Why the dedication? In part, it's simply the cost of mastering the game; in part, it's to build mental toughness. No joke. Playing "Madden NFL" for serious money isn't like playing for dorm room bragging rights -- especially when tournaments generally allow rival players and crew members to scream, gesture and talk smack literally inches from your ears, so long as they don't touch you or obstruct your view of the screen.

"You can't break down or get nervous," Wright said. "There's no rules against that stuff in tournaments. If someone can get in your head, they've already won the battle. You have to stick to your game plan.

"None of us are millionaires. Knowing you have your own money and your friends' money on top of that creates a lot of pressure. With the best players, it doesn't bother them. But some people can't do it. You either have it or you don't."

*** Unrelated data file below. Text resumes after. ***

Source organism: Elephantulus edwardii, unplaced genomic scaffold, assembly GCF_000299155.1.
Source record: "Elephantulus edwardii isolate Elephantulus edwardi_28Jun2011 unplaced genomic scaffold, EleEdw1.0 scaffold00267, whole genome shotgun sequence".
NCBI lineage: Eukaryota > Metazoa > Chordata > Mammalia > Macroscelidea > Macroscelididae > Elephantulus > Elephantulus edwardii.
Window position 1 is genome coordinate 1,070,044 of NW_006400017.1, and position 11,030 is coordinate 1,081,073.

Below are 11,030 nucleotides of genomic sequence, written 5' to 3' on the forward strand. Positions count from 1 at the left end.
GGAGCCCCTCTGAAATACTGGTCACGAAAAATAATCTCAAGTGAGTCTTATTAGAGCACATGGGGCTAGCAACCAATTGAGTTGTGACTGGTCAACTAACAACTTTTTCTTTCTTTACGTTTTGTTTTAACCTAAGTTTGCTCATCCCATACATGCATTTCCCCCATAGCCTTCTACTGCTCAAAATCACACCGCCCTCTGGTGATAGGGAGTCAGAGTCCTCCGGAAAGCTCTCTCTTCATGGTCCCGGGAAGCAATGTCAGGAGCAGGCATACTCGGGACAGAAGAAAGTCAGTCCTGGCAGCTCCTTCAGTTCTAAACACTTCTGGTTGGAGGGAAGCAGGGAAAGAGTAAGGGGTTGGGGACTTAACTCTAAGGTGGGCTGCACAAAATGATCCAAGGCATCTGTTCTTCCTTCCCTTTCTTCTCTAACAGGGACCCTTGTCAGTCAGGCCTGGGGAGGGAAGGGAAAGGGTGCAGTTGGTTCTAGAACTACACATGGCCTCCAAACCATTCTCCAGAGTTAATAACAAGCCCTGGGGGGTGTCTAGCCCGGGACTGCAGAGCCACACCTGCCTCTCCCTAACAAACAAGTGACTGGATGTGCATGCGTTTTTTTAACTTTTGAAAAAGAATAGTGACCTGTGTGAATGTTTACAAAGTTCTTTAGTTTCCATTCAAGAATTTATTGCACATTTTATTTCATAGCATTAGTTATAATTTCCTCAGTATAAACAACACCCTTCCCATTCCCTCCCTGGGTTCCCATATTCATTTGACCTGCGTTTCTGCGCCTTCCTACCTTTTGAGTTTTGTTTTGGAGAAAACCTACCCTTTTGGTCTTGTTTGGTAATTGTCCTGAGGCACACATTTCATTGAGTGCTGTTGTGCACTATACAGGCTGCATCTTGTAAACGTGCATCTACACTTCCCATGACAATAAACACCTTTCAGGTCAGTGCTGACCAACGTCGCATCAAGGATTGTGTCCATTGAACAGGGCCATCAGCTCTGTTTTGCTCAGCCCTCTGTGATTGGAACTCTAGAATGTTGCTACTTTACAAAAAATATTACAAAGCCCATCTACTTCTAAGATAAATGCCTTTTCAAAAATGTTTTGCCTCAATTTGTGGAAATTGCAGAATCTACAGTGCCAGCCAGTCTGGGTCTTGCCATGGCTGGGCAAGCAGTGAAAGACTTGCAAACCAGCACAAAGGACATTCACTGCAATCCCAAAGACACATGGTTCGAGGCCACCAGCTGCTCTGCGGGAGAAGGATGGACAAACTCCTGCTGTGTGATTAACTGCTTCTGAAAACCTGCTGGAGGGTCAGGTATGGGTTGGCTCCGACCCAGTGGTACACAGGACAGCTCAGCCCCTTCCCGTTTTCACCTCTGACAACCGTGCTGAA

For Wright and his ilk, no detail is too small. Take clock management. Yes, clock management. Wright insists that most gamers overlook it, even though many games come down to who has the ball last. Or take in-game player ratings. Ever wonder why fans of the game go crazy over Wes Welker's speed and agility? Why T.J. Houshmandzadeh last year announced a boycott of "Madden NFL 10" because he felt his 91 overall mark was too low?

The answer is simple. In Madden NFL, ratings uber alles.

During Madden Challenge, the go-to team was the Dallas Cowboys, whose stellar, reputation-based ratings made the squad as formidable in-game as they are perennially disappointing in real life. Similarly, Cowboys users made sure to start -- and use -- Pat Watkins, a third-string safety who started a single NFL game last season.